New York law appears to address the issue of mutuality in a similar way, focusing on all of the circumstances and whether the intent of the parties was to create a “special” or trust account as opposed to a general account subject to setoff, with the presumption that accounts are general. See Gray v. First Nat'l Bank & Trust Co., 263 N.Y. 479, 189 N.E. 557, 559-60 (1934) (evidence of intent required to show special account); Noah's Ark Auto Accessories, Inc. v. First Nat'l Bank, 64 Misc.2d 944, 316 N.Y.S.2d 663, 665 (N.Y.Sup.Ct.1970) (rebuttable presumption account is general), aff'd 37 A.D.2d 692, 323 N.Y.S.2d 408 (N.Y.App.Div.1971). Furthermore, the party claiming special-fund status has the burden of showing an intent to have the funds “kept separate from the general funds of the bank.” Id.; accord Peoples Westchester Sav. Bank v. FDIC, 961 F.2d 327, 330-31 (2d Cir.1992) (special deposit requires explicit proof); City of Los Angeles v. Irving Trust Co. (In re Kountze Bros.), 103 F.2d 785, 789 (2d Cir.1939) (special deposit designation requires proof of both special purpose and intent).
Essentially, determining whether mutuality exists involves consideration of a range of circumstances and finally a factual determination as to whether the account is sufficiently general to be considered available for a simple adjustment of accounts, such as a setoff. “The right of setoff ․ allows entities that owe each other money to apply their mutual debts against each other, thereby avoiding ‘the absurdity of making A pay B when B owes A.’ ” Citizens Bank, 516 U.S. at 18, 116 S.Ct. 286 (1995) (quoting Studley v. Boylston Nat'l Bank, 229 U.S. 523, 528, 33 S.Ct. 806, 57 L.Ed. 1313 (1913)). Because the funds here were not held in trust, were not segregated, and for the most part could be withdrawn by the debtor according to the timetable established by the debtor in its contract with the bank, the bankruptcy court did not err in finding the debts at issue to be mutual.
The next issue is whether 11 U.S.C. § 553(a)(3) 3 precludes setoff of the otherwise qualifying mutual debts. If the debt was incurred for the purpose of achieving setoff rights, it is barred by 11 U.S.C. § 553(a)(3). After examining the average balance in the account, which remained relatively constant for over a year, the bankruptcy court concluded that there was no evidence of deliberate buildup of the account in order for the bank to obtain a setoff position. See Bennett, 212 B.R. at 216 (describing and agreeing with the bankruptcy court's analysis). The bankruptcy court also did not err in making this finding.
Finally, allowance of a setoff is a decision that lies within the sound discretion of the bankruptcy court. Bohack, 599 F.2d at 1165, Shugrue v. Fischer (In re Ionosphere Clubs, Inc.), 164 B.R. 839, 841 (Bankr.S.D.N.Y.1994) (setoff scrutinized in light of goals and objectives in Bankruptcy Code). The trustee argues that the compelling circumstance that required the bankruptcy court to disallow the otherwise valid setoff is the fact that the funds on deposit were derived from a fraudulent scheme. We do not find that the bankruptcy court abused its discretion in recognizing the setoff rights of the bank. The bank received nothing more or less than what it was entitled to under New York and Second Circuit law. The court was not required to deprive the financial institution of its rights in order to increase the chance of recovery of other equally innocent creditors. See Bohack, 599 F.2d at 1165.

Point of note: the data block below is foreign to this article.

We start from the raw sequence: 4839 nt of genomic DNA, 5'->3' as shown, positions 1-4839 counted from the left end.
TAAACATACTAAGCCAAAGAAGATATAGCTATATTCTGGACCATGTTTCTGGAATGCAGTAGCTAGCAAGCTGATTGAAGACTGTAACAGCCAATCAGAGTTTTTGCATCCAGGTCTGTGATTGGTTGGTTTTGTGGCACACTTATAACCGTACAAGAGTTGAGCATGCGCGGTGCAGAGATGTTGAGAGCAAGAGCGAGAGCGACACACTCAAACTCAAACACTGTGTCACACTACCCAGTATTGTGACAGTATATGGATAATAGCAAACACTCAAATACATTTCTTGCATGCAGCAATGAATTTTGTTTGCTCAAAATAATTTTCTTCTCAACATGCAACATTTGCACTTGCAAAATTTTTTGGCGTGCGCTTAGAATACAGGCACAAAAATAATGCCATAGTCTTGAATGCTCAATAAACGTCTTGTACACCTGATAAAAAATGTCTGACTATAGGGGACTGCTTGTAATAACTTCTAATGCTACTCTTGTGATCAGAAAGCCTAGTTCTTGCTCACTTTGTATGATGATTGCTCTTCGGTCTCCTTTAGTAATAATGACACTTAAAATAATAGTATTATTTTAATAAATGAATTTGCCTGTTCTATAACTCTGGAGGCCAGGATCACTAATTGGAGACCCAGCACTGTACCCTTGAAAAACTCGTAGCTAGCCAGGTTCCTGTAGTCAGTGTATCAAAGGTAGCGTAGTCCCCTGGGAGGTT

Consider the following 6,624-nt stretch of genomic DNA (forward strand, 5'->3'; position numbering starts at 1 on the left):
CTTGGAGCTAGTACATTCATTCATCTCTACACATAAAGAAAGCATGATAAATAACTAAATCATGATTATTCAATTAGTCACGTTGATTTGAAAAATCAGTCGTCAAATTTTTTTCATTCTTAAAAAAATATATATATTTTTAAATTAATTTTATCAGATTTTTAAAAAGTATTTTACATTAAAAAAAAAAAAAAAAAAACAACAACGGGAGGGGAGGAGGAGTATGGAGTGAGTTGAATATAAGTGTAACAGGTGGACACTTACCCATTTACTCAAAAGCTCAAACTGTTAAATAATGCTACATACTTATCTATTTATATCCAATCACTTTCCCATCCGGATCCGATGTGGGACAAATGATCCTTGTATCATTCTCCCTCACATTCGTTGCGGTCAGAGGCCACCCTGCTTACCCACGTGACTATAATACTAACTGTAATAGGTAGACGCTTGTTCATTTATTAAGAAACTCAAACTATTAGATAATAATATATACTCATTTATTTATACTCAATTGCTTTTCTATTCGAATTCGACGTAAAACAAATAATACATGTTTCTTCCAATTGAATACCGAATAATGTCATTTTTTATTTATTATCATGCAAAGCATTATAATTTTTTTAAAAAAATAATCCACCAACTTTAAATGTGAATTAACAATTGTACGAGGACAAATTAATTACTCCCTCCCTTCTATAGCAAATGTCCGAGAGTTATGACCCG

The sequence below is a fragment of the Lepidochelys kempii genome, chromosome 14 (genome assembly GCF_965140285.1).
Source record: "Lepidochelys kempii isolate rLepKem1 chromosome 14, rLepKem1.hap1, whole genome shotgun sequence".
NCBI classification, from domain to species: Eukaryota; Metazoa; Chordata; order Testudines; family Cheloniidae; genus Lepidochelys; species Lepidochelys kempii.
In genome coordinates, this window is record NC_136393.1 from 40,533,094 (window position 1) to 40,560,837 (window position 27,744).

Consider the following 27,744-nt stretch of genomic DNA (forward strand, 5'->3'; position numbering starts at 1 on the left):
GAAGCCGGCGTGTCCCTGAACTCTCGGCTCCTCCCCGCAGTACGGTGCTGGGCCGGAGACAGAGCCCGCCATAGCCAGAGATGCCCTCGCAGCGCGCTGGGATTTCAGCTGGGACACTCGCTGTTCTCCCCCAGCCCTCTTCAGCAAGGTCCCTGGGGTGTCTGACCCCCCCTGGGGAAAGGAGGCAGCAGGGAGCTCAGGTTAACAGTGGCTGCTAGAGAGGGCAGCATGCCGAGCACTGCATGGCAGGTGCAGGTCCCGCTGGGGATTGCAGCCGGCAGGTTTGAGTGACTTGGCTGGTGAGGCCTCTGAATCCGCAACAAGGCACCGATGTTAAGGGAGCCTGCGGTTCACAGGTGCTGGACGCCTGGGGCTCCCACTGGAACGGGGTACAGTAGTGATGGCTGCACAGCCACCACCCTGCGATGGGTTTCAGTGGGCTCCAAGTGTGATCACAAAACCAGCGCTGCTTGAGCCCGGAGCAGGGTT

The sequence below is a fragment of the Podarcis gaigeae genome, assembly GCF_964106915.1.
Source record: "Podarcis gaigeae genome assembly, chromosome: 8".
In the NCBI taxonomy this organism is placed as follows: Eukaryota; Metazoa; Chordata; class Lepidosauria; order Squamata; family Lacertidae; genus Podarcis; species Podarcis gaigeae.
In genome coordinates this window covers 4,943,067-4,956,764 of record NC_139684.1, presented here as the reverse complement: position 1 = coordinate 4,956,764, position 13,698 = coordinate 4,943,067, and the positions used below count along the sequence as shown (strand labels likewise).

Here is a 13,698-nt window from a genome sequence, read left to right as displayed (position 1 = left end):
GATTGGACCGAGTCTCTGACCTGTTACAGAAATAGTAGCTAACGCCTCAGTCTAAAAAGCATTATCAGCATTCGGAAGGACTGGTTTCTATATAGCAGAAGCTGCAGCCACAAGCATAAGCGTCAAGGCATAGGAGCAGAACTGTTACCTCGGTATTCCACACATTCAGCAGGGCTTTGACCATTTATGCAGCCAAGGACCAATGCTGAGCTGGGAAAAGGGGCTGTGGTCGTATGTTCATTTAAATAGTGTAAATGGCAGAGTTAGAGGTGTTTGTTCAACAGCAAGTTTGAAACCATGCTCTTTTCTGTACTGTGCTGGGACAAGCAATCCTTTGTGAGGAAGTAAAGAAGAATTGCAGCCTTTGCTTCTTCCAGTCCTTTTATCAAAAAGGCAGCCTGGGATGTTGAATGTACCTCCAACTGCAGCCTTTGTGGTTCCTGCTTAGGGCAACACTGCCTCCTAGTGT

Accordingly, we affirm the determination of the Bankruptcy Appellate Panel that the Bankruptcy Court did not abuse its discretion in lifting the automatic stay of bankruptcy to allow the bank to exercise its right of setoff.
1. The statement of facts is adapted from the Bankruptcy Appellate Panel decision. Official Comm. of Unsecured Creditors v. Manufacturers and Traders Trust Co. (In re Bennett Funding Group, Inc.), 212 B.R. 206, 209, 211 (B.A.P.2d Cir.1997).
2. The statute reads, in pertinent part:(a) Except as otherwise provided in this section and in sections 362 and 363 of this title, this title does not affect any right of a creditor to offset a mutual debt owing by such creditor to the debtor that arose before the commencement of the case under this title against a claim of such creditor against the debtor that arose before the commencement of the case,․11 U.S.C. § 553(a).
3. The statute provides an exception to the right of setoff if:(3) the debt owed to the debtor by such creditor was incurred by such creditor -(A) after 90 days before the date of the filing of the petition;(B) while the debtor was insolvent; and(C) for the purpose of obtaining a right of setoff against the debtor.11 U.S.C. § 553(a)(3).